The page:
Parents need to know that The Curious World of Calpurnia Tate continues the adventures of the smart, spirited girl introduced in Newbery Honor winner The Evolution of Calpurnia Tate. Here, Callie's turning 13 in rural Texas in 1900. Even as she's discovering the joys of science in her studies with her cranky, learned grandfather and dreaming of an education, the walls are closing in on her: She's just a girl, and the best she can look forward to is being a proper, wealthy matron like her mother. Meanwhile, she's kept busy looking out for her younger brother, Travis, and the steady stream of animals he "rescues." Callie's an irresistible protagonist as she struggles to make her dreams real against the odds; her kind heart and clever thinking, as well as her sharp wits, serve her and her loved ones well. There's a lot of scientific detail, including lots of gross moments involving animal bodily fluids and dissection. Tenderhearted readers may have trouble with the frequent deaths of animals. Parents might want to discuss period details that are historically accurate but jarring by today's standards, such as references to "colored" people, anti-Semitic characters, and outmoded gender stereotypes.

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What's the story?

As Calpurnia Virginia Tate, aka Callie Vee, turns 13 in 1900, she revels in studying science with her cantankerous grandfather, with whom she codiscovered a new plant species in The Evolution of Calpurnia Tate. But a life of science doesn't seem to be in her future: Although her family is rich and her six brothers can pursue their educations and follow their dreams, Callie can't. Destined from her unfortunate birth as a female for life as a Texas debutante and wealthy matron, she's furious as she feels the doors of the gilded cage closing in on her in a world where the fact that she's smarter and harder-working than her brothers doesn't matter a bit. As she tries to keep her tenderhearted brother Travis -- and his never-ending parade of rescued animals -- out of trouble, a flood 200 miles away brings to town two people who, in different ways, open up new worlds to Callie and give her valuable tools for living her own life.

Is it any good?

Jacqueline Kelly's follow-up to The Evolution of Calpurnia Tate works well as a standalone story, but readers of the first volume will find THE CURIOUS WORLD OF CALPURNIA TATE a happy reunion. Old fans and new will be on the edges of their seats as Callie and her beloved brother land in numerous scrapes and fib, finagle, and charm their way out of quite a few others -- almost always with a kindhearted motive. For those who aren't as entranced with scientific pursuits as Callie, some of the experiments, dissections, and research might get old, but the detail is great for kids who love to investigate nature or think they might like to be veterinarians.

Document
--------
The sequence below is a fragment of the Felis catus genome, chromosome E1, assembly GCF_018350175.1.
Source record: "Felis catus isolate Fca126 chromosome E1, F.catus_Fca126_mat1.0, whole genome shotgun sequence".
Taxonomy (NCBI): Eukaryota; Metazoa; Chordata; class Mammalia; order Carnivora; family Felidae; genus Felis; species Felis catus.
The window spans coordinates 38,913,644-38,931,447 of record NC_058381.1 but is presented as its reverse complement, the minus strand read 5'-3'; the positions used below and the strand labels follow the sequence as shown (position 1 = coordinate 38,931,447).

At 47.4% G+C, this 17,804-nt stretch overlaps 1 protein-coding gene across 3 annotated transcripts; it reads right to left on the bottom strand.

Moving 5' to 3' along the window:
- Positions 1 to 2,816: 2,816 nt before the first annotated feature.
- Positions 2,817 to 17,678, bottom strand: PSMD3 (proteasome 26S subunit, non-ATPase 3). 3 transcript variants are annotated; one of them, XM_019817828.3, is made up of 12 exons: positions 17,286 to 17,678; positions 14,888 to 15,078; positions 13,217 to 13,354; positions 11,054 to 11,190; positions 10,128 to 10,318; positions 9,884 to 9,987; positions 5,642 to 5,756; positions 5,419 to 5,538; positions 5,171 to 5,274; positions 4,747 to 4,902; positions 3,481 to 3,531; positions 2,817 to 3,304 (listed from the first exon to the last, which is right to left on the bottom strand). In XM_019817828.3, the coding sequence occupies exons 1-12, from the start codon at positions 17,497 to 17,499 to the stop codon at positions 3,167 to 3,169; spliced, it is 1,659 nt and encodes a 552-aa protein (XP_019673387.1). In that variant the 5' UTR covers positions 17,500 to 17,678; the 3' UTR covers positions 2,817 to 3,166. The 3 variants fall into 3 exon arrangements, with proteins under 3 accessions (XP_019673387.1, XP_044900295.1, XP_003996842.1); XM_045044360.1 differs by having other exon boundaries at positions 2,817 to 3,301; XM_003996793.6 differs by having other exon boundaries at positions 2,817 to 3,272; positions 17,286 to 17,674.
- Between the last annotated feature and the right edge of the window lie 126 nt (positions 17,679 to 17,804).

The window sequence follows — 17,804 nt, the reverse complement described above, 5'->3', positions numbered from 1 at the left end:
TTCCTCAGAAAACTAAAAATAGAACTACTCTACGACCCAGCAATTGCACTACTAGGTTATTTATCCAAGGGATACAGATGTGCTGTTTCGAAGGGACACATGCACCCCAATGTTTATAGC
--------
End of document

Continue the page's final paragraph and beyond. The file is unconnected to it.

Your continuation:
Though the story has an obvious appeal to smart, strong girls -- especially those who think they're not being taken seriously -- Callie's plight and creative thinking will resonate with any kid who feels imprisoned by the expectations of others. What spirited kid's blood would not boil at this exchange, as Callie's father gives her a five-dollar gold piece for Christmas:

"I thought of all the scientific equipment I could buy, maybe even a third-hand microscope of my own.

"'Save it now and spend it wisely in the future,' he said. 'perhaps on your hope chest and your trousseau.'"

Talk to your kids about ...

  • Families can talk about people who grew up in an era when your external qualities -- your skin color and your gender, for example -- determined what your life would be like. How would you fit into a society like that? Do you think we still have these issues today?

  • Do you like stories about people who lived in other times? Which ones do you like best? Do you think this is a good way to learn about history?

  • Do you have a dream that's going to be challenging to achieve? Does Callie's story give you any ideas about how you might make it happen?

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For kids who love strong female heroes and historical fiction